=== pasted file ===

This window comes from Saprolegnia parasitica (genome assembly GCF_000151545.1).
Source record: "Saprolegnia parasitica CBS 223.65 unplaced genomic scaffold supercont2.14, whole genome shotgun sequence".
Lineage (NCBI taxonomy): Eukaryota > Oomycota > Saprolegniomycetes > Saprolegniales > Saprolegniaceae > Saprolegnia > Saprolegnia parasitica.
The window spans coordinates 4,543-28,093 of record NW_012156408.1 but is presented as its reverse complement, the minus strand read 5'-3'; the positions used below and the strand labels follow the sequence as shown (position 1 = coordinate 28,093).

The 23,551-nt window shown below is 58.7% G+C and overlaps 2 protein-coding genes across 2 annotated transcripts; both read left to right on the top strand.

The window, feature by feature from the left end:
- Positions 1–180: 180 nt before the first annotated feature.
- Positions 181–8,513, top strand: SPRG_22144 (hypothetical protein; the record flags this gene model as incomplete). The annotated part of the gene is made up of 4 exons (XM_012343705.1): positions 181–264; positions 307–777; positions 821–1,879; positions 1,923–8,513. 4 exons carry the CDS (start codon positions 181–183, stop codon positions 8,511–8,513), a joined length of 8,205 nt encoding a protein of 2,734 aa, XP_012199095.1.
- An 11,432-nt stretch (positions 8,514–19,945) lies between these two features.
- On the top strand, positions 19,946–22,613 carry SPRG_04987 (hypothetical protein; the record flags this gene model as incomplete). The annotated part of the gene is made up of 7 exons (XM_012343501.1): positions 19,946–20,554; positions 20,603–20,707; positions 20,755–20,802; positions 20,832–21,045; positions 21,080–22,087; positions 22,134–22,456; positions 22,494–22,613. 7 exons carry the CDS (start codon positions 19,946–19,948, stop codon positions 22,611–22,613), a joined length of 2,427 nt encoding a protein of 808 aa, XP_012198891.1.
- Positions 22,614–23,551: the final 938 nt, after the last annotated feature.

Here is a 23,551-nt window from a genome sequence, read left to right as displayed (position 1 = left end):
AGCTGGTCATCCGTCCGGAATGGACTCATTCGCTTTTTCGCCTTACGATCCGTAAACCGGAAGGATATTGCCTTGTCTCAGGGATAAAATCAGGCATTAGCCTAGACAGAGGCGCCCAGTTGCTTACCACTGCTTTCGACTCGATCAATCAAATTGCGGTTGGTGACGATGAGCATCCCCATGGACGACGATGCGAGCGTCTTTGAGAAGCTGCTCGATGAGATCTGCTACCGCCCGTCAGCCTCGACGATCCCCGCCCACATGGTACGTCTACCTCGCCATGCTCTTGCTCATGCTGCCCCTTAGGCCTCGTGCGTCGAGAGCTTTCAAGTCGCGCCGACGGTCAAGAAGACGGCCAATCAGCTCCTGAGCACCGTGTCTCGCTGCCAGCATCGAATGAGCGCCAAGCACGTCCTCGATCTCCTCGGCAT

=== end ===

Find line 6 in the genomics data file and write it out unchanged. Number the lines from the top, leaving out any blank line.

The window, feature by feature from the left end: